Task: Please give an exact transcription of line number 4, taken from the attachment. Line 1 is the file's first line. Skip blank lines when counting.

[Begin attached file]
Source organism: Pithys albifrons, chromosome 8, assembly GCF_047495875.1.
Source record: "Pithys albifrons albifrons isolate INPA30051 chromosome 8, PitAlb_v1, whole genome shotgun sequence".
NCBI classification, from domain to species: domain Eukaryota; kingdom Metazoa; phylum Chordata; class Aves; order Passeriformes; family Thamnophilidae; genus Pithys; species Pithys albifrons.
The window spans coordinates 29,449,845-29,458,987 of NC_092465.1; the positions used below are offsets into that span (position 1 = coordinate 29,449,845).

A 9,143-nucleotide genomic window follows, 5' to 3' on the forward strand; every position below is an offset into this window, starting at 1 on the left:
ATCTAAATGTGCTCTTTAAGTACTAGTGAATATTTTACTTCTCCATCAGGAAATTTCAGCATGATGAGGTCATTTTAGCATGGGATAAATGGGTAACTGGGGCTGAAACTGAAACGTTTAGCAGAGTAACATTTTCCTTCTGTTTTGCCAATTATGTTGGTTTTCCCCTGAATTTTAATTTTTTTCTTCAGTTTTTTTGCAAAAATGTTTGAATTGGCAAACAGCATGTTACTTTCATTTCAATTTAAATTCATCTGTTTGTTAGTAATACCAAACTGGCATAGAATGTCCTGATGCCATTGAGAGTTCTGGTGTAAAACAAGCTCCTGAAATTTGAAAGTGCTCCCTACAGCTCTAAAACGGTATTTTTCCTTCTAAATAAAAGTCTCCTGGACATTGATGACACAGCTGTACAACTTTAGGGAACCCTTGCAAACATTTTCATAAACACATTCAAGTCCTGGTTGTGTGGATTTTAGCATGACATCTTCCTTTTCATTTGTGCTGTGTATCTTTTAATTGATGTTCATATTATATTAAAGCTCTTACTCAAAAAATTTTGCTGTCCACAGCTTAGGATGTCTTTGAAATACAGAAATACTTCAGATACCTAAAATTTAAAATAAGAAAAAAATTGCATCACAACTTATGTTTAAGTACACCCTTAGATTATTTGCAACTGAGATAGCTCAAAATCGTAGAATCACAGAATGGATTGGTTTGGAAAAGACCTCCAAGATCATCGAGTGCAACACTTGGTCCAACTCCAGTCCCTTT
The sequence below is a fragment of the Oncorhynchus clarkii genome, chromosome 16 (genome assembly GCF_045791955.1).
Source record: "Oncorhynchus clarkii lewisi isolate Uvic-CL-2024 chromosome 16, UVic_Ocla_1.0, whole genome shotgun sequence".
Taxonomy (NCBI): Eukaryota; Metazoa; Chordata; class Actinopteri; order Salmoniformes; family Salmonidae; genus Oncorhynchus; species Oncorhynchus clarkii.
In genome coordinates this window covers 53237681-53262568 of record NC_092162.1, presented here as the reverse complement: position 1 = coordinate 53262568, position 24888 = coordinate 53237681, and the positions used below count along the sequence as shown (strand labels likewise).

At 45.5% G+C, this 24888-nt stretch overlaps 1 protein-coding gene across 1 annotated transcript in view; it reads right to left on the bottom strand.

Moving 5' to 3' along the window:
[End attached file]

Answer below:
The window spans coordinates 29,449,845-29,458,987 of NC_092465.1; the positions used below are offsets into that span (position 1 = coordinate 29,449,845).